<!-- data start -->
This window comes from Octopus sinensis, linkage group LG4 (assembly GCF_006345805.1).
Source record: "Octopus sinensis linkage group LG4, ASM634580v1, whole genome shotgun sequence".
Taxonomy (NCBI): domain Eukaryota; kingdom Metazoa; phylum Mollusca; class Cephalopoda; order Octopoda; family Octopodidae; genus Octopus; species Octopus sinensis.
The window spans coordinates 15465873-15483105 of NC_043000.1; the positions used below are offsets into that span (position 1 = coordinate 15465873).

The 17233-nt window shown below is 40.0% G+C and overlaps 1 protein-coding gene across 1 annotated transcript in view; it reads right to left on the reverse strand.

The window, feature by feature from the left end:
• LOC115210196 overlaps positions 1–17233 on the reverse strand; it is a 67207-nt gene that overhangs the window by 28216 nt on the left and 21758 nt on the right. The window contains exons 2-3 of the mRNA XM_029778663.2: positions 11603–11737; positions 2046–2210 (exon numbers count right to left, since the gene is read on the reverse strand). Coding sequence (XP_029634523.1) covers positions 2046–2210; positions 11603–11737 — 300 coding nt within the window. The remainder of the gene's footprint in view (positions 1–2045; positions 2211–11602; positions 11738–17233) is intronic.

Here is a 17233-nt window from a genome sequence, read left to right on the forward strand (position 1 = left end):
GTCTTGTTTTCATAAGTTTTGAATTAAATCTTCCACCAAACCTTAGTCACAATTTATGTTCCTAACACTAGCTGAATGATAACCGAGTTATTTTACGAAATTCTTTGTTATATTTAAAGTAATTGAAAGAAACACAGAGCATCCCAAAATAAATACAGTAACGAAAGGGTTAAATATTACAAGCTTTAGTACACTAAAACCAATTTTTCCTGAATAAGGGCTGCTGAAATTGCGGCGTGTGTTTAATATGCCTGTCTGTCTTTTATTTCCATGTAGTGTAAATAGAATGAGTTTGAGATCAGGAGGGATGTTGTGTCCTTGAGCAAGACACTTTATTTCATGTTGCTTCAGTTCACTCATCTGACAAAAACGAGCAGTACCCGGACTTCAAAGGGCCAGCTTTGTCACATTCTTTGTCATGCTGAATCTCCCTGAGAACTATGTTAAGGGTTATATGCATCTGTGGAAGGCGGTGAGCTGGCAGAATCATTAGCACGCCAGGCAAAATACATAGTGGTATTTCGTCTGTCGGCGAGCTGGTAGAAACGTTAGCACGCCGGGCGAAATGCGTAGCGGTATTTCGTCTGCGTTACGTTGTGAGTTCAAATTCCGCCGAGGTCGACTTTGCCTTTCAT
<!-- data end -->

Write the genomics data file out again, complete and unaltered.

This window comes from Octopus sinensis, linkage group LG4 (assembly GCF_006345805.1).
Source record: "Octopus sinensis linkage group LG4, ASM634580v1, whole genome shotgun sequence".
Taxonomy (NCBI): domain Eukaryota; kingdom Metazoa; phylum Mollusca; class Cephalopoda; order Octopoda; family Octopodidae; genus Octopus; species Octopus sinensis.
The window spans coordinates 15465873-15483105 of NC_043000.1; the positions used below are offsets into that span (position 1 = coordinate 15465873).

The 17233-nt window shown below is 40.0% G+C and overlaps 1 protein-coding gene across 1 annotated transcript in view; it reads right to left on the reverse strand.

The window, feature by feature from the left end:
• LOC115210196 overlaps positions 1–17233 on the reverse strand; it is a 67207-nt gene that overhangs the window by 28216 nt on the left and 21758 nt on the right. The window contains exons 2-3 of the mRNA XM_029778663.2: positions 11603–11737; positions 2046–2210 (exon numbers count right to left, since the gene is read on the reverse strand). Coding sequence (XP_029634523.1) covers positions 2046–2210; positions 11603–11737 — 300 coding nt within the window. The remainder of the gene's footprint in view (positions 1–2045; positions 2211–11602; positions 11738–17233) is intronic.

Here is a 17233-nt window from a genome sequence, read left to right on the forward strand (position 1 = left end):
GTCTTGTTTTCATAAGTTTTGAATTAAATCTTCCACCAAACCTTAGTCACAATTTATGTTCCTAACACTAGCTGAATGATAACCGAGTTATTTTACGAAATTCTTTGTTATATTTAAAGTAATTGAAAGAAACACAGAGCATCCCAAAATAAATACAGTAACGAAAGGGTTAAATATTACAAGCTTTAGTACACTAAAACCAATTTTTCCTGAATAAGGGCTGCTGAAATTGCGGCGTGTGTTTAATATGCCTGTCTGTCTTTTATTTCCATGTAGTGTAAATAGAATGAGTTTGAGATCAGGAGGGATGTTGTGTCCTTGAGCAAGACACTTTATTTCATGTTGCTTCAGTTCACTCATCTGACAAAAACGAGCAGTACCCGGACTTCAAAGGGCCAGCTTTGTCACATTCTTTGTCATGCTGAATCTCCCTGAGAACTATGTTAAGGGTTATATGCATCTGTGGAAGGCGGTGAGCTGGCAGAATCATTAGCACGCCAGGCAAAATACATAGTGGTATTTCGTCTGTCGGCGAGCTGGTAGAAACGTTAGCACGCCGGGCGAAATGCGTAGCGGTATTTCGTCTGCGTTACGTTGTGAGTTCAAATTCCGCCGAGGTCGACTTTGCCTTTCAT